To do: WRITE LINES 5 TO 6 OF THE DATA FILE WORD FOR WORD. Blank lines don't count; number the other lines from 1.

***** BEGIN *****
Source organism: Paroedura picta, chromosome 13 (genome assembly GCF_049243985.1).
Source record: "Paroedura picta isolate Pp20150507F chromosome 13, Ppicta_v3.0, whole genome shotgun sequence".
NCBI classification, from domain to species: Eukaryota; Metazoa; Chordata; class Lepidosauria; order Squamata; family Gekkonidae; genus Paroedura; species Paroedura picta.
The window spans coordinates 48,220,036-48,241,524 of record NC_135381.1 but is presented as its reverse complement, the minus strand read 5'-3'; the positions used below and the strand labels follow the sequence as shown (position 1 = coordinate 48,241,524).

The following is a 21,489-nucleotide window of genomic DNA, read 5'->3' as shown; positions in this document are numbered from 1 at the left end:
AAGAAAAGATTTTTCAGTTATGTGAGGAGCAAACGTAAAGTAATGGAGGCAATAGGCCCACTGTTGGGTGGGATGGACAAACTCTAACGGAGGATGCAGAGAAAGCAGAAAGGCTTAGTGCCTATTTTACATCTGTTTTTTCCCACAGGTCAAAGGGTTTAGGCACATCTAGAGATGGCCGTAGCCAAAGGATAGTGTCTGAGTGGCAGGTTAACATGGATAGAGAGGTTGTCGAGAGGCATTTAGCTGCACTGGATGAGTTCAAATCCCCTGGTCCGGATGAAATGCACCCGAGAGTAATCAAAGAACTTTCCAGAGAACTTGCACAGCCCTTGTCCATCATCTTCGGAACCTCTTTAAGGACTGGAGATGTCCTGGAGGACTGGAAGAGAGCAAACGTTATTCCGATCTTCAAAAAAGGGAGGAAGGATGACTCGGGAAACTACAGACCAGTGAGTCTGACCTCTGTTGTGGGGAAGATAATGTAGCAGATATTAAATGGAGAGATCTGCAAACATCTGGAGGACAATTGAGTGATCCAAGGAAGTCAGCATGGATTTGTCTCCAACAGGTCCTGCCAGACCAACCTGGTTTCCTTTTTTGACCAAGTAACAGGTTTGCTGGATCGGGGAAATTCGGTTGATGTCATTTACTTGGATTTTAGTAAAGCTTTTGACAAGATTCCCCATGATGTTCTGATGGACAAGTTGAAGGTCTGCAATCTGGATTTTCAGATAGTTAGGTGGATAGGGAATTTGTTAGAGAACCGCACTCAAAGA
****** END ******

The following is a 21,489-nucleotide window of genomic DNA, read 5'->3' as shown; positions in this document are numbered from 1 at the left end:
AAGAAAAGATTTTTCAGTTATGTGAGGAGCAAACGTAAAGTAATGGAGGCAATAGGCCCACTGTTGGGTGGGATGGACAAACTCTAACGGAGGATGCAGAGAAAGCAGAAAGGCTTAGTGCCTATTTTACATCTGTTTTTTCCCACAGGTCAAAGGGTTTAGGCACATCTAGAGATGGCCGTAGCCAAAGGATAGTGTCTGAGTGGCAGGTTAACATGGATAGAGAGGTTGTCGAGAGGCATTTAGCTGCACTGGATGAGTTCAAATCCCCTGGTCCGGATGAAATGCACCCGAGAGTAATCAAAGAACTTTCCAGAGAACTTGCACAGCCCTTGTCCATCATCTTCGGAACCTCTTTAAGGACTGGAGATGTCCTGGAGGACTGGAAGAGAGCAAACGTTATTCCGATCTTCAAAAAAGGGAGGAAGGATGACTCGGGAAACTACAGACCAGTGAGTCTGACCTCTGTTGTGGGGAAGATAATGTAGCAGATATTAAATGGAGAGATCTGCAAACATCTGGAGGACAATTGAGTGATCCAAGGAAGTCAGCATGGATTTGTCTCCAACAGGTCCTGCCAGACCAACCTGGTTTCCTTTTTTGACCAAGTAACAGGTTTGCTGGATCGGGGAAATTCGGTTGATGTCATTTACTTGGATTTTAGTAAAGCTTTTGACAAGATTCCCCATGATGTTCTGATGGACAAGTTGAAGGTCTGCAATCTGGATTTTCAGATAGTTAGGTGGATAGGGAATTTGTTAGAGAACCGCACTCAAAGA